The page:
The IRS drafts publications that summarize in plain English U.S. tax rules for a variety of tax topics. A few of the publications discuss U.S. international tax issues. However, most of the IRS international publications deal with the U.S. taxation of individuals, and not with the U.S. taxation of businesses.
For example, IRS publications do not cover Subpart F Income, outbound transfers to foreign corporations, transfer pricing, etc. To learn about these rules, one would often have to go to specialized training, read the underlying law (e.g., statute, regulations, cases, etc.), or read what advisors provide on the Internet.
Recently, the IRS has been publishing International Practice Units (“IPUs”) on its website. IPUs provide IRS staff with explanations of general international tax concepts, as well as information about specific types of transactions. These IPUs discuss many U.S. international tax issues that are applicable to businesses.
To date, the IRS has published over 100 IPUs. However, the IRS website containing these IPUs does not categorize them by topic. Therefore, it can be difficult to find IPUs on a particular topic.
We have created a web page that categorizes the IPUs by topic. The topics include:
Form 5472 is used to provide information required under Code §§6038A and 6038C when reportable transactions occur during the tax year of a reporting corporation with a foreign or domestic related party. A reporting corporation is either a U.S. corporation that is 25% foreign owned or a foreign corporation that is engaged in a U.S. trade or business. The reportable transactions are essentially related party transactions. Consequently, Form 5472 is an important tool in IRS audits relating to transfer pricing and Code §482. See IRM §220.127.116.11.1.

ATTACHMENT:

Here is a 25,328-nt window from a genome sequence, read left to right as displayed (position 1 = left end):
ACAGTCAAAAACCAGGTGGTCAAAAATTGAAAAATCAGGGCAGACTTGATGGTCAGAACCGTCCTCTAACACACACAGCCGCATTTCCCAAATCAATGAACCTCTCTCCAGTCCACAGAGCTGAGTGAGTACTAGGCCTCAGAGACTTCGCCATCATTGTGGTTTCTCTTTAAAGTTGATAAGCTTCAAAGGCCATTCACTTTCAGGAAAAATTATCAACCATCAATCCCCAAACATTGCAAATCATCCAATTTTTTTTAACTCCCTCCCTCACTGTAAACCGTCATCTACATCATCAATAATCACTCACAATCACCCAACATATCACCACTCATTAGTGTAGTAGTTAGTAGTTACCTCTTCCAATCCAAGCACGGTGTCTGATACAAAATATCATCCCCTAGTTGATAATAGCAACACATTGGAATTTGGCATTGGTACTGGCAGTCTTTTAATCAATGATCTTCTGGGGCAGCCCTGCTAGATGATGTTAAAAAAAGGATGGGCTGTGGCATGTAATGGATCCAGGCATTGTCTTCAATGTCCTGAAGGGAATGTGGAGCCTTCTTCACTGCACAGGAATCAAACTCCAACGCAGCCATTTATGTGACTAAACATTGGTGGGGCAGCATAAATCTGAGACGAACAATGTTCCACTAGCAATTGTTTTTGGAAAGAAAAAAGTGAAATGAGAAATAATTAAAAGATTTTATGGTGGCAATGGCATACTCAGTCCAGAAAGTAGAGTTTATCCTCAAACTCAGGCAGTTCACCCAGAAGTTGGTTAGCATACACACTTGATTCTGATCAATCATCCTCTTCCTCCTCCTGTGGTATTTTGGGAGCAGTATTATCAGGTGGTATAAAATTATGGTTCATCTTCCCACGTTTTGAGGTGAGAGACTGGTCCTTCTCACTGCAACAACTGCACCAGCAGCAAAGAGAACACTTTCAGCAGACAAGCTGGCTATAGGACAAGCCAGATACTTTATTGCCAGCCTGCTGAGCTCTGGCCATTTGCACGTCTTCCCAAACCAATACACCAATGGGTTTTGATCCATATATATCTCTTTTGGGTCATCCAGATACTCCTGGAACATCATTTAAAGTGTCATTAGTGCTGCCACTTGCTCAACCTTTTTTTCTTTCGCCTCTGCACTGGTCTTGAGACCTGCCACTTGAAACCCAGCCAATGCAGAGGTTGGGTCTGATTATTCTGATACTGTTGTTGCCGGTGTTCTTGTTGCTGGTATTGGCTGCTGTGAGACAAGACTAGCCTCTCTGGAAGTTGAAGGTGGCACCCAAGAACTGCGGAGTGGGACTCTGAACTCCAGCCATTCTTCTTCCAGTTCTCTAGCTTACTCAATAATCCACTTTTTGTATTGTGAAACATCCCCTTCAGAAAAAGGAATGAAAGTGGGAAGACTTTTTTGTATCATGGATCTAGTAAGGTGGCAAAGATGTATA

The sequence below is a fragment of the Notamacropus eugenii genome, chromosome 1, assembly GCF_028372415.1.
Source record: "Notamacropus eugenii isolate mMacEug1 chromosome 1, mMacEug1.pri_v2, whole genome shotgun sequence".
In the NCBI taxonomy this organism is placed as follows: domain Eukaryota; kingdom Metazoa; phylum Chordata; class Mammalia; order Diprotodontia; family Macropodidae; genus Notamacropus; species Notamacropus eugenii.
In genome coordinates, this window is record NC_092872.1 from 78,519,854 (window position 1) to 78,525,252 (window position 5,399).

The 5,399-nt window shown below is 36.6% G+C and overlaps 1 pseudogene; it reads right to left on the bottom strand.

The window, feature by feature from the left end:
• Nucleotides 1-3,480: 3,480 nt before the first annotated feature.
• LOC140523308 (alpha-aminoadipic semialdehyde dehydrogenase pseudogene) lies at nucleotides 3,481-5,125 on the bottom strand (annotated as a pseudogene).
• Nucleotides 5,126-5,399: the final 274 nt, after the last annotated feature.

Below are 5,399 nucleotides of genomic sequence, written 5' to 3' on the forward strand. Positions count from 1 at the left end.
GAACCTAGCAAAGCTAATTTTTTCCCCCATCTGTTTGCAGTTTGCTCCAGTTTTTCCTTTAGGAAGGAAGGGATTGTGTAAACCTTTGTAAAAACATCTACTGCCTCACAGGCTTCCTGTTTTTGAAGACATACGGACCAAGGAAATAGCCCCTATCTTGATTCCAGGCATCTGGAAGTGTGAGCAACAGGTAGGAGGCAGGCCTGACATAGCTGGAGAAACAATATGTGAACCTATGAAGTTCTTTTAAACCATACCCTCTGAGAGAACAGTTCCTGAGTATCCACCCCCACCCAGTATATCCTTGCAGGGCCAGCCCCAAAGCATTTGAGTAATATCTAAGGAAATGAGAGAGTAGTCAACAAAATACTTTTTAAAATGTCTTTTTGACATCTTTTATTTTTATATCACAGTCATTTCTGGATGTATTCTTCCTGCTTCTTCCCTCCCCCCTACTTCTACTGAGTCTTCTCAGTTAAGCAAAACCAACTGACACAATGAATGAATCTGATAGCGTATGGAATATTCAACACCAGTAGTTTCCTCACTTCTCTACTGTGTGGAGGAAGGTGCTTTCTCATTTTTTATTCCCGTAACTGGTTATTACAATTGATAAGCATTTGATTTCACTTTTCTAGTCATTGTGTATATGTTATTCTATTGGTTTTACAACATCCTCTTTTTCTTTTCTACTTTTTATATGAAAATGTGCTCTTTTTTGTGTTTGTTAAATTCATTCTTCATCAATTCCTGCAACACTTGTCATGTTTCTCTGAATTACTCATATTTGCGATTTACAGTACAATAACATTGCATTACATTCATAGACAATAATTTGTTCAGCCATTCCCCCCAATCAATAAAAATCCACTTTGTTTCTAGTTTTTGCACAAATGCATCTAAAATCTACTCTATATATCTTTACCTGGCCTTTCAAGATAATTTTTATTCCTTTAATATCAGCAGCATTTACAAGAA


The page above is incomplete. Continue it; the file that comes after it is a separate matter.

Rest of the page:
Part II of Form 5472 requires that the reporting corporation name its direct 25% foreign shareholders as well as its ultimate indirect 25% foreign shareholders. Treas. Reg. §1.6038A-2(b)(1)(ii). Rev. Proc. 91-55 illustrates the direct and indirect 25% shareholder reporting requirements of Form 5472 by providing three examples.
We have created situational charts of the examples in Rev. Proc. 91-55. One of the charts is shown below and the other two have been added to andrewmitchel.com, where you can find hundreds of other situational charts.
Form 5472 is used to provide information required under Code §§6038A and 6038C when reportable transactions occur during the tax year of a reporting corporation with a foreign or domestic related party. The reportable transactions are essentially related party transactions. Consequently, Form 5472 is an important tool in IRS audits relating to transfer pricing and Code §482. See IRM §18.104.22.168.1.
Treas. Reg. §1.6038A-1(m) provides 7 examples that apply the Form 5472 reporting requirement rules. We have created situational charts that illustrate the examples. Images of the charts are shown below and links to PDFs of the charts are also available: